Happiest Season review – a film content to be ordinary, but Kristen Stewart brings warmth and authenticity

Happiest Season review

Happiest Season provides something that is few and far between, an LGBT+ themed festive film. From writer-director Clea DuVall, this semi-autobiographical film sees Christmas sceptic Abby (Kristen Stewart), and festive believer Harper (Mckenzie Davis) go to Harper’s family home for the holidays only for Abby to discover that she has not come out the closet.

DuVall’s film aims for something that’s a rarity nowadays: a holiday film that can become in heavy rotation, not since perhaps Elf has a Christmas film become a firm classic, and that was 2003. We are a long way from a festive family favourite. Here, Duvall attempts to make a pro-LGBT+ movie that can appeal to a wide audience.

From the get-go Stewart is as charming as ever, no longer constrained to play to a type, she doesn’t stray too far from her own persona, but manages to have a wry wit that encourages you to root for her, and to like her. The recurrent joke about her being introduced as an orphan is one that sits somewhat uncomfortably and calls to mind Joseph Gordon Levitt’s character in The Night Before, but there’s enough in her performance to make you warm to her.

The supporting cast is fantastic too: Alison Brie plays the uptight older sister and does the most with a role that feels somewhat underwritten, while Mary Holland (who co-writes with DuVall) gets all the best laughs as Harper’s younger socially awkward sister. Really the scene stealers here are Dan Levy’s gay best friend, who acts as a sort of outside voice commenting on the insanity of the concept, and Aubrey Plaza bringing her usual aloof charm as an ex of Harper’s, and romantic option for Abby.

The film unfortunately falls down when it deals with how Harper acts around her parents, Mayoral candidate Victor Garber and uptight perfectionist Mary Steenburgen. Both are great, and Davis is not at fault, but her actions aren’t just to hide her sexuality from her parents, but to actively push Abby away, and this conflict doesn’t sit right with a film that wants to be pro-the couple and actively makes you want to see Abby get with Plaza’s Riley.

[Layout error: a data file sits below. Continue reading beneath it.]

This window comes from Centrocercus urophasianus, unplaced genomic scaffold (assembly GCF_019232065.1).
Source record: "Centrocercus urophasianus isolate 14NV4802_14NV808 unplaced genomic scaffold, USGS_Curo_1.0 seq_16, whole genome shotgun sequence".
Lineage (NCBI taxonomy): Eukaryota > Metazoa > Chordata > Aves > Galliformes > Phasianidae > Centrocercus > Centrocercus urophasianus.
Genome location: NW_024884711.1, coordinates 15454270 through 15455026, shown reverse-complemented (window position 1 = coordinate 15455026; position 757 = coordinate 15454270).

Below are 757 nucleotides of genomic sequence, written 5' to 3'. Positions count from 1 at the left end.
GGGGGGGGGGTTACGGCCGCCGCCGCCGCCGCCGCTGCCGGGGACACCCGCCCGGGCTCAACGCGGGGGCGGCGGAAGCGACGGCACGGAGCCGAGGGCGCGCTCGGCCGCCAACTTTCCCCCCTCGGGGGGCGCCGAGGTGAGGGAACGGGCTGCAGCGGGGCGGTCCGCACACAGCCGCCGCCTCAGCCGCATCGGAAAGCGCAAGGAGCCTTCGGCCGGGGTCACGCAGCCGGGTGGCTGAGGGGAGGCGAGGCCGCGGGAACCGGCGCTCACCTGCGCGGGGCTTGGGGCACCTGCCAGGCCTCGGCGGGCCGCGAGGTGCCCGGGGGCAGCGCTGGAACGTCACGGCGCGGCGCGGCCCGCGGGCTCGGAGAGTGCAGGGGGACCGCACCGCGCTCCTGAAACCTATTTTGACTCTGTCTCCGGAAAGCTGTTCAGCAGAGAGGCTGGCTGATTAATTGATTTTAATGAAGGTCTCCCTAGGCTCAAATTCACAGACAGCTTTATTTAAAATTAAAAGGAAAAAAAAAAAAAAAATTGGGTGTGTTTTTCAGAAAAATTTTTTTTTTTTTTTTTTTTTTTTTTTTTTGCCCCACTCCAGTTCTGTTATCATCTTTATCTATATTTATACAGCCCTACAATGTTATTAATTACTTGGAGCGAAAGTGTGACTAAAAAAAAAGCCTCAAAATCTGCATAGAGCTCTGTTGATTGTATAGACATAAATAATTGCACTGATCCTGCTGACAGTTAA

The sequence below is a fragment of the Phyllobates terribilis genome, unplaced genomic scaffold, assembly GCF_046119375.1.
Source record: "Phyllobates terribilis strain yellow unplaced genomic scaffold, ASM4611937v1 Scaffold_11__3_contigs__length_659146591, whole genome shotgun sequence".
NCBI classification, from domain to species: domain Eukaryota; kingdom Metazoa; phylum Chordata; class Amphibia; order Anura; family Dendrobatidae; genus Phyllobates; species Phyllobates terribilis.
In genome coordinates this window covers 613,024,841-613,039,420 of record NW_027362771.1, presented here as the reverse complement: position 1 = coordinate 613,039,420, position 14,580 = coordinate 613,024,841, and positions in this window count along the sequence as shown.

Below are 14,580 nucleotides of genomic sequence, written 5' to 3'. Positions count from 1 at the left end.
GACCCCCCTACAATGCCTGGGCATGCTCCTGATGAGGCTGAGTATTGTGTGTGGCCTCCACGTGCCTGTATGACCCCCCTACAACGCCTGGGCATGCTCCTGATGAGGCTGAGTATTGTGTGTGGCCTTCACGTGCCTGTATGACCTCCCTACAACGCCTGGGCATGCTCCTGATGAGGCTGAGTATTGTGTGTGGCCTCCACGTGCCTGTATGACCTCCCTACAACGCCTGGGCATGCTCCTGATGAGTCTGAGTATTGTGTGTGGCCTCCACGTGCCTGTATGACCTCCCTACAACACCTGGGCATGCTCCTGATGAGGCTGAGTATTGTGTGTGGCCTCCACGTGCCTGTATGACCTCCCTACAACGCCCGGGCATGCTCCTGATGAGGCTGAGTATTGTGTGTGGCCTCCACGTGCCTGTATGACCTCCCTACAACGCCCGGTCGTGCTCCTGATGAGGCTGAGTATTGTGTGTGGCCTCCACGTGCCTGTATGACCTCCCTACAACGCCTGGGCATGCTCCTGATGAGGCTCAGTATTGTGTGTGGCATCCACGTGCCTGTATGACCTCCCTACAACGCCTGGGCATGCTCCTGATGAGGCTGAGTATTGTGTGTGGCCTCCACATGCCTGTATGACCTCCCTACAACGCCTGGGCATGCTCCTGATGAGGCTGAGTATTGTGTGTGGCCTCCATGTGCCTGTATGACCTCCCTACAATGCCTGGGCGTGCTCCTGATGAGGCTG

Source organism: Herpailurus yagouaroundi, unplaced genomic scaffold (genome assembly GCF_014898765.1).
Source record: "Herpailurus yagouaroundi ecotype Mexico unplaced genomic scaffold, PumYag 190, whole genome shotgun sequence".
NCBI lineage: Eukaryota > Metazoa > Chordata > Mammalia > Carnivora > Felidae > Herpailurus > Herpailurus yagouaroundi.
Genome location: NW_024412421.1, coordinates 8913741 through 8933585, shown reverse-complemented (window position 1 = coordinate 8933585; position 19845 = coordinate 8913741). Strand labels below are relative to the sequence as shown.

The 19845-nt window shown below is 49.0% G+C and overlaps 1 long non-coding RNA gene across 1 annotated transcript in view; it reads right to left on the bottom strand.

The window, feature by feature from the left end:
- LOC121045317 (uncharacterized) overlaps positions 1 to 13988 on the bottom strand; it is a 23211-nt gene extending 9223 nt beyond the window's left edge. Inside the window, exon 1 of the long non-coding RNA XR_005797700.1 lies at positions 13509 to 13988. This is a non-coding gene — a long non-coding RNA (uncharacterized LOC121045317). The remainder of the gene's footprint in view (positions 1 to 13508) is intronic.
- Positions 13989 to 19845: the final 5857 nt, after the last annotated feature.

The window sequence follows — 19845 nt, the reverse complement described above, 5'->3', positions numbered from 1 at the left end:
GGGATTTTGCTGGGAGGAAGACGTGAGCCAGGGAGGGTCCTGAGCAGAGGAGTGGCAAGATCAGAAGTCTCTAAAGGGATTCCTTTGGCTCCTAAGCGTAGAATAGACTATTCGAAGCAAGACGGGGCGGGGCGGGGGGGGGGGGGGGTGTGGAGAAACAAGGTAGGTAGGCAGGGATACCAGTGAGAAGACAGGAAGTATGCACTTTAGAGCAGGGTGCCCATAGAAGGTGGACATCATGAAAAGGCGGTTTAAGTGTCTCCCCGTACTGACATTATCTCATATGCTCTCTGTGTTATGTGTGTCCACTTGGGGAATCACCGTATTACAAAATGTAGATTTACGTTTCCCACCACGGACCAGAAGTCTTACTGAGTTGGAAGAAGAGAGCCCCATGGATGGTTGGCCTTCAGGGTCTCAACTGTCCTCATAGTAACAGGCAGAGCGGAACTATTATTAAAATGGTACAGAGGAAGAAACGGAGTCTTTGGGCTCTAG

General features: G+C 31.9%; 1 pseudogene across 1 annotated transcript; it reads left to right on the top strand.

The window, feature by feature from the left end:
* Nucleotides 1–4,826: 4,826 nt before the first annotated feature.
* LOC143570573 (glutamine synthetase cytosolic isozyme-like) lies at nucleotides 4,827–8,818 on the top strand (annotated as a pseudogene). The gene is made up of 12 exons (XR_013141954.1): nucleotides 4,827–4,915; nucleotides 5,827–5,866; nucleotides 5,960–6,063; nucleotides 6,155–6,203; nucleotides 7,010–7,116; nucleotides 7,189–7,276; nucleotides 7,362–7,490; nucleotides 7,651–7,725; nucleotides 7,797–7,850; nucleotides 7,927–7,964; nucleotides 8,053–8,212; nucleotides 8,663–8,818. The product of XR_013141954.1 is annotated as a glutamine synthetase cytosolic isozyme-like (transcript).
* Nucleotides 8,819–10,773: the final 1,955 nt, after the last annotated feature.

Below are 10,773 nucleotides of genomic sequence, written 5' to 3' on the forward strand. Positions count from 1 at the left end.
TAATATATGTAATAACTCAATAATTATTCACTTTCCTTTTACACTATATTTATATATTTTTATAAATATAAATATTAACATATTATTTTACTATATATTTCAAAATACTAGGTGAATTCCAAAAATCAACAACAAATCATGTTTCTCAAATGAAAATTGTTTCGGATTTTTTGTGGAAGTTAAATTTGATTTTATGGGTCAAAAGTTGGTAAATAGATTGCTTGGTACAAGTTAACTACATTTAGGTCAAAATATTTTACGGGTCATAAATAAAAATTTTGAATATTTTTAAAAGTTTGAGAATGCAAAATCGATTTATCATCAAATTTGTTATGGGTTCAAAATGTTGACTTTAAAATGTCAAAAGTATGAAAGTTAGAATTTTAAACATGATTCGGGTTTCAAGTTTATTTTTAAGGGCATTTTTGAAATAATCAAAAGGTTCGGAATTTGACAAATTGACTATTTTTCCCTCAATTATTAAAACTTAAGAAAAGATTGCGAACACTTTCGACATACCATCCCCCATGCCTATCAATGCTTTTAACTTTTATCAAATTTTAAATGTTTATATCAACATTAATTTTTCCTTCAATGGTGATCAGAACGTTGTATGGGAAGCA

This isn’t helped by slapstick missteps that feel all too obviously constructed for physical comedy, which doesn’t sit right with the entire feel of the film. It also cannot escape its slightly formulaic constructs, as despite being LGBT+ it still conforms to the norms of a rom-com and doesn’t really subvert them in any meaningful way; a subplot about Levy posing as Stewart’s straight ex is brought to the fore for a moment before being dropped, though it really would have added some comedy.

Even so, the film is funny, though that is mainly down to the combined efforts of Stewart and the supporting cast, and there the heart and warmth that one would hope to feel from a Christmas film, but even so, there is still the feeling that this is a film content to have what the straights are having instead of carving out a new niche.

Still, both DuVall and Holland have crafted characters that feel both authentic and archetypal while capturing the sort of cynical but also heartwarming feeling of the holiday season, and it provides a decent enough festive outing that might inspire more. It ain’t The Birdcage but it’s pretty jolly stuff.

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Paul Klein

Paul is Film & Media Editor @ No Majesty. Paul is a Film Studies Graduate from London, and former writer at The Metropolist.

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